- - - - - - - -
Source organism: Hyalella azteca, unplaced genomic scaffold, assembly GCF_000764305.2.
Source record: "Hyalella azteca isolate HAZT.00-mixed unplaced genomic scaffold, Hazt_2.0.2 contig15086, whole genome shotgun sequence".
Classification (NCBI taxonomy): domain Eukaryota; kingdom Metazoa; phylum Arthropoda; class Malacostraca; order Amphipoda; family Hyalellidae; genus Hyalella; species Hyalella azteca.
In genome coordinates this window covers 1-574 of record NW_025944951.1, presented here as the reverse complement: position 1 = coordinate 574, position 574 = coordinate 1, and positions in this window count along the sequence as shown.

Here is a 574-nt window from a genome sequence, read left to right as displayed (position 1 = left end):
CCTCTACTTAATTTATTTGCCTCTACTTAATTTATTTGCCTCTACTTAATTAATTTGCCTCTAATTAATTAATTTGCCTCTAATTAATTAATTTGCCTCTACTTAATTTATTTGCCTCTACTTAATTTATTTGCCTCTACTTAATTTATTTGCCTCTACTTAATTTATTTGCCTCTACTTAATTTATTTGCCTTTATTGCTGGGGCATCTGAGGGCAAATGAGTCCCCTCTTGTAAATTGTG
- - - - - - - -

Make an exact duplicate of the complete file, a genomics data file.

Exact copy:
Source organism: Hyalella azteca, unplaced genomic scaffold, assembly GCF_000764305.2.
Source record: "Hyalella azteca isolate HAZT.00-mixed unplaced genomic scaffold, Hazt_2.0.2 contig15086, whole genome shotgun sequence".
Classification (NCBI taxonomy): domain Eukaryota; kingdom Metazoa; phylum Arthropoda; class Malacostraca; order Amphipoda; family Hyalellidae; genus Hyalella; species Hyalella azteca.
In genome coordinates this window covers 1-574 of record NW_025944951.1, presented here as the reverse complement: position 1 = coordinate 574, position 574 = coordinate 1, and positions in this window count along the sequence as shown.

Here is a 574-nt window from a genome sequence, read left to right as displayed (position 1 = left end):
CCTCTACTTAATTTATTTGCCTCTACTTAATTTATTTGCCTCTACTTAATTAATTTGCCTCTAATTAATTAATTTGCCTCTAATTAATTAATTTGCCTCTACTTAATTTATTTGCCTCTACTTAATTTATTTGCCTCTACTTAATTTATTTGCCTCTACTTAATTTATTTGCCTCTACTTAATTTATTTGCCTTTATTGCTGGGGCATCTGAGGGCAAATGAGTCCCCTCTTGTAAATTGTG